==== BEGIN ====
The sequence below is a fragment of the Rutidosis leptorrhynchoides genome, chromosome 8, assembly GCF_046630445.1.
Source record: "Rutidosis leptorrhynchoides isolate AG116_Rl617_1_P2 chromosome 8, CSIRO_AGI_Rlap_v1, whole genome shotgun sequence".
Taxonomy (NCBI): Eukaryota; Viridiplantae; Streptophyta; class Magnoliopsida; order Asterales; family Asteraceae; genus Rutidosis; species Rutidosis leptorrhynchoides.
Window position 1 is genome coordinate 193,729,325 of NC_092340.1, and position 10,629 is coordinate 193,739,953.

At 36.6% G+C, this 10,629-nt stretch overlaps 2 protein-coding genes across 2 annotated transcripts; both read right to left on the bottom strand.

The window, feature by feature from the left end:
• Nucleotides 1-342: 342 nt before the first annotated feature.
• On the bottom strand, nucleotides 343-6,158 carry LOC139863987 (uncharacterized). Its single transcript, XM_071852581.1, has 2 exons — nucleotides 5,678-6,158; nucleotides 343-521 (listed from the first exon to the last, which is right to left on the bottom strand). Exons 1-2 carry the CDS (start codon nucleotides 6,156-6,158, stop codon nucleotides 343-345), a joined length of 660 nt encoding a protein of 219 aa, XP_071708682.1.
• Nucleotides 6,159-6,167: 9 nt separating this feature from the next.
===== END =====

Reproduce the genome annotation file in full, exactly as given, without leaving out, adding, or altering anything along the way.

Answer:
The sequence below is a fragment of the Rutidosis leptorrhynchoides genome, chromosome 8, assembly GCF_046630445.1.
Source record: "Rutidosis leptorrhynchoides isolate AG116_Rl617_1_P2 chromosome 8, CSIRO_AGI_Rlap_v1, whole genome shotgun sequence".
Taxonomy (NCBI): Eukaryota; Viridiplantae; Streptophyta; class Magnoliopsida; order Asterales; family Asteraceae; genus Rutidosis; species Rutidosis leptorrhynchoides.
Window position 1 is genome coordinate 193,729,325 of NC_092340.1, and position 10,629 is coordinate 193,739,953.

At 36.6% G+C, this 10,629-nt stretch overlaps 2 protein-coding genes across 2 annotated transcripts; both read right to left on the bottom strand.

The window, feature by feature from the left end:
• Nucleotides 1-342: 342 nt before the first annotated feature.
• On the bottom strand, nucleotides 343-6,158 carry LOC139863987 (uncharacterized). Its single transcript, XM_071852581.1, has 2 exons — nucleotides 5,678-6,158; nucleotides 343-521 (listed from the first exon to the last, which is right to left on the bottom strand). Exons 1-2 carry the CDS (start codon nucleotides 6,156-6,158, stop codon nucleotides 343-345), a joined length of 660 nt encoding a protein of 219 aa, XP_071708682.1.
• Nucleotides 6,159-6,167: 9 nt separating this feature from the next.